Date: 2024–02
  5. By: Rodepeter, Elisa; Gschnaidtner, Christoph; Hottenrott, Hanna
    Abstract: Big Data (BD) is becoming widely available and manageable. This raises the question of whether Big Data Analytics (BDA) in companies leads to better decision-making andhence performance. Based on a large, representative set of start-ups in Germany, we study the adoption of BDA among small and young ventures and analyze its economic effects using various short- and longer-term performance measures. We investigate the effect of adopting BDA on the new ventures' cost structure, sales, profits, survival rate, growth, and their probability of receiving Venture Capital (VC) financing while taking into account fac tors that drive BDA adoption. Our findings, however, show that using BDA does not lead to an immediate competitive advantage in terms of the classical short-term performance measures. BDA adoption is rather associated with greater sales/profit uncertainty, higher (personnel) costs, and a higher probability of failure. Yet, the increased risk of adopting BDA is compensated by a prospect of higher long-term performance conditional on survival. BDA-adopting start-ups perform better than comparable ones when considering longer-term performance measures such as their growth and their ability to secure VC.
    Keywords: Big data, Innovation, Productivity, Start-ups, Survival, Venture capital
    Date: 2023
  6. By: Paul Simshauser
    Keywords: Electricity, regulated utilities, dividend policy
    JEL: D25 D80 G32 L51 Q41
    Date: 2022–04
  7. By: Siahaan, Fernando; Amberger, Harald; Sureth, Caren
    Abstract: This study investigates the effect of a Turnover-based Corporate Income Tax (TbCIT) on corporate risk-taking. TbCIT is a simplified presumptive tax levied on a firm's turnover and commonly applied to SMEs and hard-to-tax income. Using a rich sample of Indonesian firms for the years 2009 to 2021, we provide evidence that corporate risk-taking is negatively associated with a firm's TbCIT exposure. The negative effect is stronger for firms in industries with high profit margins and firms with prior year losses. However, we find no association between risk-taking and the effective TbCIT rate. Overall, our findings extend prior research on the effects of limited risk sharing between taxpayers and the government by showing that turnover-based taxation can depress corporate risk-taking. Our study also informs policymakers about potential unintended consequences of adopting simplified, turnover-based tax regimes.
    Keywords: turnover-based tax, corporate income tax, risk-taking, SMEs taxation
    JEL: H25 H32 G32 O53
    Date: 2023
  8. By: Rachid Achbah (UL2 UFR SEG - Université Lumière - Lyon 2 - UFR de Sciences économiques et de gestion - UL2 - Université Lumière - Lyon 2, COACTIS - COnception de l'ACTIon en Situation - UL2 - Université Lumière - Lyon 2 - UJM - Université Jean Monnet - Saint-Étienne); Marc Fréchet (UJM - Université Jean Monnet - Saint-Étienne, COACTIS - COnception de l'ACTIon en Situation - UL2 - Université Lumière - Lyon 2 - UJM - Université Jean Monnet - Saint-Étienne)
    Abstract: This study examines the interaction between insolvency proceedings and strategic variables and their relationship with firm survival. Unlike previous research, this study considers the firm's legal status, including insolvency proceedings, and fills a gap in the literature by considering legal considerations in business studies. Adopting a legitimacy perspective, we employ a Cox proportional hazards model to construct a survival model based on a theoretical framework encompassing insolvency proceedings retrenchment, firm age, and causes of financial distress. Our sample consists of French SMEs facing financial difficulties. The findings reveal that initiating insolvency proceedings is negatively associated with firm survival. However, retrenchment of employees or assets during insolvency proceedings is associated with a higher likelihood of survival. Contrary to expectations, firm age showed a negative association with firm survival during the insolvency proceedings. Moreover, the study revealed a positive association between insolvency proceedings and firm survival in cases of firm-specific financial distress. This research provides new insights into the relationship between insolvency proceedings and firm survival.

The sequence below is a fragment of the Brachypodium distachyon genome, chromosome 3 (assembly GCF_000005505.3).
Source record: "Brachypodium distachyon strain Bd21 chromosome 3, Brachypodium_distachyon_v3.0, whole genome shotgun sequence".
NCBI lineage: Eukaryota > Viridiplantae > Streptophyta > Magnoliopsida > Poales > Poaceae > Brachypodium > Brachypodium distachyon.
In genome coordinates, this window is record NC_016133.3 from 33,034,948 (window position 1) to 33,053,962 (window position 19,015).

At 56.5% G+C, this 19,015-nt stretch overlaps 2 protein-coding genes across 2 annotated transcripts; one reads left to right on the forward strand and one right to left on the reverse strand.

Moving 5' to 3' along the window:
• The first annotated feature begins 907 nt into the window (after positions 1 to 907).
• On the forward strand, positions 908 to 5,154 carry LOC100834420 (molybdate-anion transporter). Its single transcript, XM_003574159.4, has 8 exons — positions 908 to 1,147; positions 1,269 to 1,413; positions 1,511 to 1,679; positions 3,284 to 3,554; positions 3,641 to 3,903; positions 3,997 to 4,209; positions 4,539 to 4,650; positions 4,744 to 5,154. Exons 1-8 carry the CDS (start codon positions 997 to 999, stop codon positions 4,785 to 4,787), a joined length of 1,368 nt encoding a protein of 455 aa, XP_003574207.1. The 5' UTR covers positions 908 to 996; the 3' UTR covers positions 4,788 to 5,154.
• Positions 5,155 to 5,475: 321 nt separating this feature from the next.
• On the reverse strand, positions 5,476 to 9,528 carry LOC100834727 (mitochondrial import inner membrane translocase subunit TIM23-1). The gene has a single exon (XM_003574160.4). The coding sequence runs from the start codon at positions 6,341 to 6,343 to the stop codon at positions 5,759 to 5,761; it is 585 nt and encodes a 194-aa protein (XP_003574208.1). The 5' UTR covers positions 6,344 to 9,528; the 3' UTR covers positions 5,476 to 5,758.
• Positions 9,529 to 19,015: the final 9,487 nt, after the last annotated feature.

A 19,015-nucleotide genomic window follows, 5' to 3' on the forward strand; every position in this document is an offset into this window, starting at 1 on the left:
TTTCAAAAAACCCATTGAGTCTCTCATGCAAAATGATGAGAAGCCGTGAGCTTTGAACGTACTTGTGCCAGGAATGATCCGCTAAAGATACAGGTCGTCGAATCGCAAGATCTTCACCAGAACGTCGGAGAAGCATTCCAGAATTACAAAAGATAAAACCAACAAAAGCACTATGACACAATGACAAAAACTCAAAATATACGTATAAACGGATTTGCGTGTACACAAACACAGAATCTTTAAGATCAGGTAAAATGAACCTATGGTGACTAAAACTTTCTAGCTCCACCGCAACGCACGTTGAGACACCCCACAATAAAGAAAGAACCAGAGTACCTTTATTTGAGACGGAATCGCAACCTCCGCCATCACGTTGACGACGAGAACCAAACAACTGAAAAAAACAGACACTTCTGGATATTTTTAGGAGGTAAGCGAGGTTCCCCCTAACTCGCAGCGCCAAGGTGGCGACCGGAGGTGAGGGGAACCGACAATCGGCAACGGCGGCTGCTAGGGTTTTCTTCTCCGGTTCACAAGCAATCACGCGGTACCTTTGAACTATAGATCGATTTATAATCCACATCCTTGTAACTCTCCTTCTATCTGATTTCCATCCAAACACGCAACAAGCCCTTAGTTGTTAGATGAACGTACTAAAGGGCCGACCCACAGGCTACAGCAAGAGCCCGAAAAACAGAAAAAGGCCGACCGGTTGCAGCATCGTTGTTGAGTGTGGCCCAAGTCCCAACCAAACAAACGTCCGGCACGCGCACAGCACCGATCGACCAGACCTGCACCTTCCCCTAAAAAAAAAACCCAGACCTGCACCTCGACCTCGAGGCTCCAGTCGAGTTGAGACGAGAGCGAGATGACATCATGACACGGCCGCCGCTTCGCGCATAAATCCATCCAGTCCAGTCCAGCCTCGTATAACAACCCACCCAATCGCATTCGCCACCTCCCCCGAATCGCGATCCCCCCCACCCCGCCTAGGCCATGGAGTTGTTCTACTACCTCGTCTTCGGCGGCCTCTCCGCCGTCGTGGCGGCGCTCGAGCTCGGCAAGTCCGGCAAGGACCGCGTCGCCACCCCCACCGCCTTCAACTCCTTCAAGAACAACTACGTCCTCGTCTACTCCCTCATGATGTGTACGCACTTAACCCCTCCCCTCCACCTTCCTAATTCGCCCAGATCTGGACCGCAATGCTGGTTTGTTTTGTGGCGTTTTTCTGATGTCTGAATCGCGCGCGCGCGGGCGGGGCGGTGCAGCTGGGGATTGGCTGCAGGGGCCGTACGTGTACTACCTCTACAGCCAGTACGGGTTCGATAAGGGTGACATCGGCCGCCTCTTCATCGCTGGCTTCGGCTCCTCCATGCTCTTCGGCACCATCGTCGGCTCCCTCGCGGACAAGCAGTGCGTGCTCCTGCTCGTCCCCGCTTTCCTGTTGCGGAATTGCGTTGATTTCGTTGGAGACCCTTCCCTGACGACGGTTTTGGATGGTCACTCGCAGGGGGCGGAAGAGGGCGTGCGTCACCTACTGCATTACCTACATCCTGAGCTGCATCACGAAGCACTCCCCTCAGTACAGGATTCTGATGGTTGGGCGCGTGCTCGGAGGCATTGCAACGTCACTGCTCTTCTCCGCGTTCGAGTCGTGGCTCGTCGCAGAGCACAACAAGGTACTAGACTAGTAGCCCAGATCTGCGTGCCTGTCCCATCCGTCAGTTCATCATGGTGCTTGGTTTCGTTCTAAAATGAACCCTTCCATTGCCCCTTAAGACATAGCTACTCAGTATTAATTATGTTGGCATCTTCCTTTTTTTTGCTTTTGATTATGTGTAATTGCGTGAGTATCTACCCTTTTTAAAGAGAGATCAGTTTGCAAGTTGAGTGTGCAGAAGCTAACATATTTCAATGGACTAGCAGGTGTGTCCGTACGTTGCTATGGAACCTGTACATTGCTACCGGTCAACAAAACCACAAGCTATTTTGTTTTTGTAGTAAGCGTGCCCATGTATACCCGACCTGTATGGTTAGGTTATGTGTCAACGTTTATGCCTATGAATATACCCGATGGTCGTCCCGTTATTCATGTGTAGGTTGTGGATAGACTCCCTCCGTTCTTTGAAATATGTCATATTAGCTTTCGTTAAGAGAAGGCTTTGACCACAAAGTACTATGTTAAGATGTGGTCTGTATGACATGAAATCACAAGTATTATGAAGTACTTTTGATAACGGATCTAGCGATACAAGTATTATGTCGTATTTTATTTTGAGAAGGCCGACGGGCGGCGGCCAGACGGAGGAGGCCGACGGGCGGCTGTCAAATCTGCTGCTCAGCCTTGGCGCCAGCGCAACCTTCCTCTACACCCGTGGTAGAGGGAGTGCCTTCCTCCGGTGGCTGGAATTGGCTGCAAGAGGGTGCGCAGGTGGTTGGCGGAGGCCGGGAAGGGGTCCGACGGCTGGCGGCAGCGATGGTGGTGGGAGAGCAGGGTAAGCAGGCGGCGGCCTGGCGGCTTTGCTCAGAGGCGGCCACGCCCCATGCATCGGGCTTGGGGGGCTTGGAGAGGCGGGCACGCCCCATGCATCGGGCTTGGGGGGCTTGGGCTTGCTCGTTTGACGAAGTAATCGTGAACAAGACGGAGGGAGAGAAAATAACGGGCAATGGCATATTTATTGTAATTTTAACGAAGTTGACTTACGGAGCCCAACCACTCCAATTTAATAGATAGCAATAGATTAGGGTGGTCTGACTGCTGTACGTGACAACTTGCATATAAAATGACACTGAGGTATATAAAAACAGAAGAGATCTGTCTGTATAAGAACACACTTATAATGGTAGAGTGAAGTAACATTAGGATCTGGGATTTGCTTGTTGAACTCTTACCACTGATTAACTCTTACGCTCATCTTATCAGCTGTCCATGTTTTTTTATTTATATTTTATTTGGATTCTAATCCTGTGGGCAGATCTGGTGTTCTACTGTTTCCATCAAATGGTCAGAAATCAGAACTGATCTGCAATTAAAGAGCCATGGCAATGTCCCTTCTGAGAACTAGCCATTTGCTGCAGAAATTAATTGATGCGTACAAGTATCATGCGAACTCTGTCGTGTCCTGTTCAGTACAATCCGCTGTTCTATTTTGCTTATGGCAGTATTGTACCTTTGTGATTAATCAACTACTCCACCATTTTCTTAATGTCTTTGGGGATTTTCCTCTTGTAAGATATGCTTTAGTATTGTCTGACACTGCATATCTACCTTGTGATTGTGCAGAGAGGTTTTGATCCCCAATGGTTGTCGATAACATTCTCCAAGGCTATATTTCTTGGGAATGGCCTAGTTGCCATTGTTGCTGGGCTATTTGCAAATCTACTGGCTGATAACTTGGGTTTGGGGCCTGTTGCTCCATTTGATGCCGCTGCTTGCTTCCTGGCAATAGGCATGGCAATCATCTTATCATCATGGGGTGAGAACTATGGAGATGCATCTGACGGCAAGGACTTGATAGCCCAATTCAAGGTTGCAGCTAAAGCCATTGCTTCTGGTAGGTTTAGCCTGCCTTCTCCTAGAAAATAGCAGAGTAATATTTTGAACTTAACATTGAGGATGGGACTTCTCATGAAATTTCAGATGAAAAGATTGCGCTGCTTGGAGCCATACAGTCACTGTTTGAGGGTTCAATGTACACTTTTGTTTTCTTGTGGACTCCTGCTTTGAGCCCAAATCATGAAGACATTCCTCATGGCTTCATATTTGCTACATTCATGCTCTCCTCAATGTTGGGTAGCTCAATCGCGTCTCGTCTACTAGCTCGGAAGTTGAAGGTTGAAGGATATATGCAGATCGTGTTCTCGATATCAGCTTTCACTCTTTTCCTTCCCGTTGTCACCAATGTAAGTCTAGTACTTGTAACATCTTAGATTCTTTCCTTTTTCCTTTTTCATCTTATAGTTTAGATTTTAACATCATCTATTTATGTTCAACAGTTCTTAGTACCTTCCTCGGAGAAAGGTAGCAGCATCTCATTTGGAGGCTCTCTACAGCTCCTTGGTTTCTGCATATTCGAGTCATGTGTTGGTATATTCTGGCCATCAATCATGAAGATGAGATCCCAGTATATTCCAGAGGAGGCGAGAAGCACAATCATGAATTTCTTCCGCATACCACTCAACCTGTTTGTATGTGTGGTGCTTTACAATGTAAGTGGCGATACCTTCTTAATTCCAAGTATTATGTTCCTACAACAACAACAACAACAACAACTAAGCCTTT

Keywords: SMEs, Insolvency proceedings, Legitimacy, Retrenchment, Firm survival, SMEs Insolvency proceedings Legitimacy Retrenchment Firm Survival, Firm Survival
    Date: 2024–02–10
  9. By: Jennifer De la Cruz (Departamento de Economía de la Pontificia Universidad Católica del Perú.)
    Abstract: Empirical studies suggest that credit constraints prevent the development of Micro and Small Enterprises (MSEs). This study contributes to the analysis by exploring whether higher regional financial development affects the creation and growth of MSEs in Peru. Based on four cross-sectional databases, mainly the 2018 National Household Survey on Living Conditions and Poverty, this paper finds that there is a positive impact on entrepreneur profits; however, the effect is negative on the likelihood of running a business. Interactions between informality and financial frictions may explain this result. Informal financing emerges as an alternative in this context. This study addresses endogeneity issues by using the number of commercial bank branches per 1, 000 inhabitants in 1995 as an instrument of the degree of regional financial development in 2018. JEL Classification-JE: G20, O16, R11.
    Keywords: Financial Development, Micro and Small Enterprises, Informal Finance, Instrumental Variables.
    Date: 2024

This nep-cfn issue is ©2024 by Zelia Serrasqueiro. It is provided as is without any express or implied warranty. It may be freely redistributed in whole or in part for any purpose. If distributed in part, please include this notice.